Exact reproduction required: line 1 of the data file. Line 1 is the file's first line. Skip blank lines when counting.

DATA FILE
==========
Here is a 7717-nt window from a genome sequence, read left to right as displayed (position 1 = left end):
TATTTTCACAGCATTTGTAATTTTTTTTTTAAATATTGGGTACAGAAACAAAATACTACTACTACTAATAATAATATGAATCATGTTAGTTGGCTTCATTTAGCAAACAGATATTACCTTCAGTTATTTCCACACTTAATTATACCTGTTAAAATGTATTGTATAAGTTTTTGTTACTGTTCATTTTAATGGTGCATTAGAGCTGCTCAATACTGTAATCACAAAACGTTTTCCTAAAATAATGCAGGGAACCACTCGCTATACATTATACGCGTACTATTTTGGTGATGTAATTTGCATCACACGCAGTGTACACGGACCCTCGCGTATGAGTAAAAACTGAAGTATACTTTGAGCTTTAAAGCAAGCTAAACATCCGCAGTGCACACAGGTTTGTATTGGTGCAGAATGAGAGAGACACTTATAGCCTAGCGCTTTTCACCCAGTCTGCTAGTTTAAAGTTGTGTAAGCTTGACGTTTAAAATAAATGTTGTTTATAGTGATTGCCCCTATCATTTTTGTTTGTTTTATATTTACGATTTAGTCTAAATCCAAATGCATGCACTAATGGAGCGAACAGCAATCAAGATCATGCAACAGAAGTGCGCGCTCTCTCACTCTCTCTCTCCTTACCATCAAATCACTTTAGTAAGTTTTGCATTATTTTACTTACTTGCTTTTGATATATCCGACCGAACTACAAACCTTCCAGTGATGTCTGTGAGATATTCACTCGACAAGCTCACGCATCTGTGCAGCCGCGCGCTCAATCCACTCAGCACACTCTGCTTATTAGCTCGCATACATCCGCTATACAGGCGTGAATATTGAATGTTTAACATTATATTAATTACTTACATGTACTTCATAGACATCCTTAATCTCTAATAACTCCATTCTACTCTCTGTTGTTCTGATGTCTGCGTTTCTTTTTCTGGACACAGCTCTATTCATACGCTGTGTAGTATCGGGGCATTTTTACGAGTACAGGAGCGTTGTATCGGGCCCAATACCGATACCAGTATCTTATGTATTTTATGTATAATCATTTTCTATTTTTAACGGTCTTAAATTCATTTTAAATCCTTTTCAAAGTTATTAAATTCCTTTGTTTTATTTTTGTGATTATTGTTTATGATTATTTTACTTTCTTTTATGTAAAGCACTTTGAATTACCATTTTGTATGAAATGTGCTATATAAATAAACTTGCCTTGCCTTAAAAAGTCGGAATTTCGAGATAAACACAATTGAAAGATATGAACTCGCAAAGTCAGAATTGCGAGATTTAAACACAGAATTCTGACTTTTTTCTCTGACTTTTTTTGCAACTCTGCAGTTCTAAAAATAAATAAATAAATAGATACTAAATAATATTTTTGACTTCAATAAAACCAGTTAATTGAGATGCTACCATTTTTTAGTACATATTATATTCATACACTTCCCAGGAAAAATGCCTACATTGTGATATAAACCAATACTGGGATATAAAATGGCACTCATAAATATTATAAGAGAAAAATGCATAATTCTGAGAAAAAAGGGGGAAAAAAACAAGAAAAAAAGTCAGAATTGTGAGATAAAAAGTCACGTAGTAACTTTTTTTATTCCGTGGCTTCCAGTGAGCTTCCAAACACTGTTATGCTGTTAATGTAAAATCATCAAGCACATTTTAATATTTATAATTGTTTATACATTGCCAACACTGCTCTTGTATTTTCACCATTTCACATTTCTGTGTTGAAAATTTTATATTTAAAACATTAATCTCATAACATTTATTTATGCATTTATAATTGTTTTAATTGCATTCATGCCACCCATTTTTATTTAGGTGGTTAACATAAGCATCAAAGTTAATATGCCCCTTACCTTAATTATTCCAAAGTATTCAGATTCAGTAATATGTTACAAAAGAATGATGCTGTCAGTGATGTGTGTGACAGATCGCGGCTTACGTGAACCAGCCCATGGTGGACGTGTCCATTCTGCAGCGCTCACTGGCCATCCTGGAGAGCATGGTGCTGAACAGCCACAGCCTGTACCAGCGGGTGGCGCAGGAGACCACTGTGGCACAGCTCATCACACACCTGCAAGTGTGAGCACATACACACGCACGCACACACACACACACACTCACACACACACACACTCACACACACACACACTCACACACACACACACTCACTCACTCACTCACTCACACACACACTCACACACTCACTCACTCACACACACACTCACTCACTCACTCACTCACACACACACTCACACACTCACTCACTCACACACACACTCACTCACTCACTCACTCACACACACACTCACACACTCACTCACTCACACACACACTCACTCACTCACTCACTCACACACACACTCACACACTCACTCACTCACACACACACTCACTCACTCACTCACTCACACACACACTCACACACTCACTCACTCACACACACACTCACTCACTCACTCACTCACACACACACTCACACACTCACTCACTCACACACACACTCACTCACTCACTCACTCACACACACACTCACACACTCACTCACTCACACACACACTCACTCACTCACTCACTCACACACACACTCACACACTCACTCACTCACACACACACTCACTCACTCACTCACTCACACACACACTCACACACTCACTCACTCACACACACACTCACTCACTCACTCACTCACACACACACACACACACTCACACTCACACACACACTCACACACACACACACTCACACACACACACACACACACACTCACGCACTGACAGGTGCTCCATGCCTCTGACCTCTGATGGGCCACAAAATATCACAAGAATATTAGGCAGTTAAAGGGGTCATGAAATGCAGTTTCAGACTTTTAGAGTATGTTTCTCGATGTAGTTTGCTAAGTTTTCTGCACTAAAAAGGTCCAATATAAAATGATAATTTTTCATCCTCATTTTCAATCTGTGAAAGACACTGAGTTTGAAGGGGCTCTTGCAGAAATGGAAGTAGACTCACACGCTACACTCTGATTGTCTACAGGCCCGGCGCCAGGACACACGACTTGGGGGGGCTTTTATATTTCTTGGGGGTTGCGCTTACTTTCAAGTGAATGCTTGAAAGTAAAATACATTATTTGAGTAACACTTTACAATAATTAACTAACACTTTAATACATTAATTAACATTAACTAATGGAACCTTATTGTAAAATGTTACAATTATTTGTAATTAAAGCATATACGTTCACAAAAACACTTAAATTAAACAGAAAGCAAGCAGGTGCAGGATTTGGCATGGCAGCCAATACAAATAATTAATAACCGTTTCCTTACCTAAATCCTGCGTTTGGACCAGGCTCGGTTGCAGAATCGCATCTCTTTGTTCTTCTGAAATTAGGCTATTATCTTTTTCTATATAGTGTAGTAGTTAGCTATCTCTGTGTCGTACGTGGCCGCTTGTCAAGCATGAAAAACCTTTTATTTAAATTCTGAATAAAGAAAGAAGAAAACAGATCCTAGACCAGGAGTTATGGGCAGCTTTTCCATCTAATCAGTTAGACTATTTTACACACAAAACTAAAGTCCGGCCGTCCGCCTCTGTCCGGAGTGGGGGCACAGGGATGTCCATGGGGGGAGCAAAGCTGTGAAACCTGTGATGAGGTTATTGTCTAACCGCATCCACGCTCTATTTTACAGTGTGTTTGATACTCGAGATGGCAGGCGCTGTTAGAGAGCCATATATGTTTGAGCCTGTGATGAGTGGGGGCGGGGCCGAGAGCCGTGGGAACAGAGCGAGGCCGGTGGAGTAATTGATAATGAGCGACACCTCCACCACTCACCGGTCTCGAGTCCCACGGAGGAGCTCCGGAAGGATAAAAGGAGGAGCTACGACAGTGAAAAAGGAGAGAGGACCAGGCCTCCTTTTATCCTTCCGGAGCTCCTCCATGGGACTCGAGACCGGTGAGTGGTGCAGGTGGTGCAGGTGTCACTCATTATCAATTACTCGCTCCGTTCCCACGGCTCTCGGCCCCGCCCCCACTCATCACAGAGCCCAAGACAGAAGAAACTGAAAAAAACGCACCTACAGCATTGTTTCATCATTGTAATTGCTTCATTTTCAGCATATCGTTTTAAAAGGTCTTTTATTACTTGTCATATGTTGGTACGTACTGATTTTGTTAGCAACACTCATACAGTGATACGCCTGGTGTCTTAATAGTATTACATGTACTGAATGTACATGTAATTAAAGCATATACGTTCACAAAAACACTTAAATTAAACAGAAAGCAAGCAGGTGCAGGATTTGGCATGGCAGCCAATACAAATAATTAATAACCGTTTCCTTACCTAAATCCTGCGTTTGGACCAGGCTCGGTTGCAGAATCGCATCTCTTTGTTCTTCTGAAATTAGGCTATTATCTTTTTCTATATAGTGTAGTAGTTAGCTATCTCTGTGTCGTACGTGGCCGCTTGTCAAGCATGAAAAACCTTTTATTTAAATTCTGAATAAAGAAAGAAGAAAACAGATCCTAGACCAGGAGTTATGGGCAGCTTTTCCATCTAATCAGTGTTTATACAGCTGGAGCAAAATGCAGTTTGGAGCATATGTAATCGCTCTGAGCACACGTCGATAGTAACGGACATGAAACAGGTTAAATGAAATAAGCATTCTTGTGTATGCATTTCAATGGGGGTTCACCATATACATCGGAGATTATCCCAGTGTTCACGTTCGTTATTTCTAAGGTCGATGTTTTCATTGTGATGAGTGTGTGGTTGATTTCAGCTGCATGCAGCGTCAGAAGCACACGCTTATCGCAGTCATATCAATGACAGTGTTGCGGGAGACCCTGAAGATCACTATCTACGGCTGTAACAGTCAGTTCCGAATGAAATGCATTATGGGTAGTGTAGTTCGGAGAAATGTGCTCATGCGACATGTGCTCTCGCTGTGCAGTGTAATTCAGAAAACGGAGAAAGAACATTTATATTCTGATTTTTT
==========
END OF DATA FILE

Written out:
Here is a 7717-nt window from a genome sequence, read left to right as displayed (position 1 = left end):